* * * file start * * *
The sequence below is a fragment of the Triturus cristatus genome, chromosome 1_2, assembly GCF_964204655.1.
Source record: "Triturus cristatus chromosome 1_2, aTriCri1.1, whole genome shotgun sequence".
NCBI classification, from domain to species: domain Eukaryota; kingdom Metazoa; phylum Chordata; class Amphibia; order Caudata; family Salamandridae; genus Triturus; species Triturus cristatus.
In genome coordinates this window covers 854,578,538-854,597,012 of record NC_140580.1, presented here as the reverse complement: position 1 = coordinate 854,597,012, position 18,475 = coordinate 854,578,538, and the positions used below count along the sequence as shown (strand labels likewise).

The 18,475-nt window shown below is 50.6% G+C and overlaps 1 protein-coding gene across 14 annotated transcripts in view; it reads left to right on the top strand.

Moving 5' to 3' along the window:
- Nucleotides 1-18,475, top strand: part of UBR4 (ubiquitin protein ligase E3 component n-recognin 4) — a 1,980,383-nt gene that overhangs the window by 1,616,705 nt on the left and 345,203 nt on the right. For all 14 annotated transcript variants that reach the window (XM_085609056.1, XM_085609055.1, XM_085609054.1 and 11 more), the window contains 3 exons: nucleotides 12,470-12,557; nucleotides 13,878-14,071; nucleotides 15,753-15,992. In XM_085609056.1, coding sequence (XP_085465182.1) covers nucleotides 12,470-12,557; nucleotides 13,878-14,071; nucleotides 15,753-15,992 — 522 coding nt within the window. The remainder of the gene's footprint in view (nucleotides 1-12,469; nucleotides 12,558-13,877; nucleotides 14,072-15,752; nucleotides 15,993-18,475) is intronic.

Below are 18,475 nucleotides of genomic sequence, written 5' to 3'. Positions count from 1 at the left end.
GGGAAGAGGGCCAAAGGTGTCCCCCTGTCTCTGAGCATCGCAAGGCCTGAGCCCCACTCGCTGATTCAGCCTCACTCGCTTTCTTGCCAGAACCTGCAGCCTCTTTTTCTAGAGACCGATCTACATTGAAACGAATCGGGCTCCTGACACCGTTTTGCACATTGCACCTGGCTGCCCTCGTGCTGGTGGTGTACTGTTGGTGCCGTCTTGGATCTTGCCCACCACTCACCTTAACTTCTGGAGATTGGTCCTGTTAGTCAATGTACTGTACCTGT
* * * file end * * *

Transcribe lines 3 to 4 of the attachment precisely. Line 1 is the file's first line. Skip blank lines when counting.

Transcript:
NCBI classification, from domain to species: domain Eukaryota; kingdom Metazoa; phylum Chordata; class Amphibia; order Caudata; family Salamandridae; genus Triturus; species Triturus cristatus.
In genome coordinates this window covers 854,578,538-854,597,012 of record NC_140580.1, presented here as the reverse complement: position 1 = coordinate 854,597,012, position 18,475 = coordinate 854,578,538, and the positions used below count along the sequence as shown (strand labels likewise).